Ordinary users have also been able to make their voice heard. Recently, a Snapchat user by the name of Nic Rumsey began a petition on in an effort to convince Snapchat to revert to a pre-update interface. The petition has since garnered upwards of 1,200,000 signatures, eventually prompting a response from Snap Inc. on Feb 20th. Snap Inc.’s response reads:

To Nic and all of the Snapchatters who signed this petition,

We hear you, and appreciate that you took the time to let us know how you feel. We completely understand the new Snapchat has felt uncomfortable for many.

By putting everything from your friends in one place, our goal was to make it easier to connect with the people you care about most. The new Friends page will adapt to you and get smarter over time, reflecting who you’re most likely to be Snapping with at that moment. This same personalization is also true of the new Discover, which will adapt to you the more that you use it.

Beginning soon on iOS, and with Android in the coming weeks, we are introducing tabs in Friends and Discover, which will make it easier to find the Stories that you want, when you want them. Once you receive the update, you’ll be able to sort things like Stories, Group Chats, and Subscriptions, allowing you to further customize your own experience on the app.

This new foundation is just the beginning, and we will always listen closely to find new ways to make the service better for everyone. We are grateful for your enthusiasm and creativity. We are very excited for what’s ahead.


Team Snapchat

While Snap Inc.’s response to the petition seems to be genuine and whole-hearted, it does not seem like Snapchat will actually give in to the desires of their petitioners. Despite celebrity outcry, falling stock price and an outraged 1,200,000+ users, Snapchat seems to be set in its belief that the new update should stay in place. In a statement issued on Twitter, Snapchat mentioned how it has seen that with any major update, users usually just need time to adjust before they can begin to enjoy the new features to their full extent. While Snapchat seems to be compromising by adding tabs in the Friends and Discover sections, the tradition of not looking back is still firmly rooted in Silicon Valley corporate culture. Back in June of 2016, when Instagram switched users’ timelines from being chronological to algorithm-based, many users were outraged, with some even swearing off the app. Even today, many Instagram users express a longing for a chronologically ordered timeline, but Instagram still won’t budge. Similar to what Snapchat expected to see in the wake of its new update, outrage eventually died down, and has settled into a quiet discomfort, with the majority of users finally having embraced new developments in the app.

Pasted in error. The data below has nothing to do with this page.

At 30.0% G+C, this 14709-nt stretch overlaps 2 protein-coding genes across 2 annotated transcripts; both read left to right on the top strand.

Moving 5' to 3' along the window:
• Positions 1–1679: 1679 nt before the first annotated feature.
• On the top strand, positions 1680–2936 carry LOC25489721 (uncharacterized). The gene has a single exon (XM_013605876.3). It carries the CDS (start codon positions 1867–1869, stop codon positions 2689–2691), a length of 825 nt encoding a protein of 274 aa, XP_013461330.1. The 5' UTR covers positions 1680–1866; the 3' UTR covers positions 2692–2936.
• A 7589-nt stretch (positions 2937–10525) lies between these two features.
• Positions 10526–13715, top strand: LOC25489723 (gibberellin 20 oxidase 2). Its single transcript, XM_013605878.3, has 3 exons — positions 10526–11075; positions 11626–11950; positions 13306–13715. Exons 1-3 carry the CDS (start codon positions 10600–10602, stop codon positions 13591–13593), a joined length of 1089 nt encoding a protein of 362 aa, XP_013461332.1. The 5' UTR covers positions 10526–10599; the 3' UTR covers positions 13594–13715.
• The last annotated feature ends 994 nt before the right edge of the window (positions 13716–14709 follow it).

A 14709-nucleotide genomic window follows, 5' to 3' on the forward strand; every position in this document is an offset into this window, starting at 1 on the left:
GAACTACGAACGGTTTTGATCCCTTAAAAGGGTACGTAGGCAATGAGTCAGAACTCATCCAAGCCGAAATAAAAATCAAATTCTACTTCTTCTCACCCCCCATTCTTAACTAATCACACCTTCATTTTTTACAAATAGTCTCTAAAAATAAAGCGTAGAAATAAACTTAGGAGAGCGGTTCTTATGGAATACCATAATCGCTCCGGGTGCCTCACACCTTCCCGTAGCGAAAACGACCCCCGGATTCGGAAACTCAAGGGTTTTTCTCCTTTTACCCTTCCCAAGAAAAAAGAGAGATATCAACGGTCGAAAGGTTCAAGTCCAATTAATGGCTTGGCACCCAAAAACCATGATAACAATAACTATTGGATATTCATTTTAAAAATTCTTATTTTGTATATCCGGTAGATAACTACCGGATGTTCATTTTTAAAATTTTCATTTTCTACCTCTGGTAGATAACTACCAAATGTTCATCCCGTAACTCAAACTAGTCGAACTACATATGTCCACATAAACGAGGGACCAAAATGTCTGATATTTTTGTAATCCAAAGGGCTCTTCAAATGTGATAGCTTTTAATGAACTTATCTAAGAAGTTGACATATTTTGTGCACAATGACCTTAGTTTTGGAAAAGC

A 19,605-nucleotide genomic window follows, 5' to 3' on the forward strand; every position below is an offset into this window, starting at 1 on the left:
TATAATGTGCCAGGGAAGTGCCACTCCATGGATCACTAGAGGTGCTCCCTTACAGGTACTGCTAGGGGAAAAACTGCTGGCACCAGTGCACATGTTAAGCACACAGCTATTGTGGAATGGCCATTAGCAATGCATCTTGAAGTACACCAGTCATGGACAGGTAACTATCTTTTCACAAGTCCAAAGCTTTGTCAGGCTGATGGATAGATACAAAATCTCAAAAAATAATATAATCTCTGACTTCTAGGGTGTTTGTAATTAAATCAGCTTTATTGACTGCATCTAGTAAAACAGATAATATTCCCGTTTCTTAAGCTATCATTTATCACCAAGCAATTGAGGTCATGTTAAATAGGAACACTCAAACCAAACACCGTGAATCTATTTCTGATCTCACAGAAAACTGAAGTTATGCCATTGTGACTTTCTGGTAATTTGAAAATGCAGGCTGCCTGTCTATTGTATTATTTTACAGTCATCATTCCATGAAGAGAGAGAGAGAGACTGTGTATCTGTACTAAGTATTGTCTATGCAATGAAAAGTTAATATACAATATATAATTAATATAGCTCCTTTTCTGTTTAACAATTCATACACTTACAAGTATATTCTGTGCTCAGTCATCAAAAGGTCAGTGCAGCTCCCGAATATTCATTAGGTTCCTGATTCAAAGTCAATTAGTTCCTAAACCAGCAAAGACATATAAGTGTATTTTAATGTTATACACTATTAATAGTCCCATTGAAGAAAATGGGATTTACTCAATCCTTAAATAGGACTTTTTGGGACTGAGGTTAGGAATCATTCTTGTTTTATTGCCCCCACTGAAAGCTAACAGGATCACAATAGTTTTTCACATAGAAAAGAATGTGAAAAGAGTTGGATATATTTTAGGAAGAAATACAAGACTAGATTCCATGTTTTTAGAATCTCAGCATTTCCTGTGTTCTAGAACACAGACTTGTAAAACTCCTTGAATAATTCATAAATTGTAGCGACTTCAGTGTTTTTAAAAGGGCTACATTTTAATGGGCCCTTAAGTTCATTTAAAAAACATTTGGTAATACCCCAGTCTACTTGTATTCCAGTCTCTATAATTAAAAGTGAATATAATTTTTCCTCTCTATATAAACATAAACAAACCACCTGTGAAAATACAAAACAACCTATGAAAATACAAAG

Nonetheless, moments like these are sad reflections on how Silicon Valley deals with displeasure from users. Instead of catering to their bases, many companies simply do what their engineers think would keep the app new and exciting; often resulting in user interfaces that make sense to software developers and engineers, but make little to no sense to the average user. When consumers express their discontent, instead of making efforts to address user concerns or even meet users in the middle, tech companies and social networks ultimately stay stuck in their ways, expecting their users to eventually learn to live with new updates in a way similar to how a toddler would calm down after throwing a tantrum. As a result, modern social networks like Snapchat and Instagram are slowly but surely digging their own graves; and will one day be replaced by a social network which genuinely caters to its users.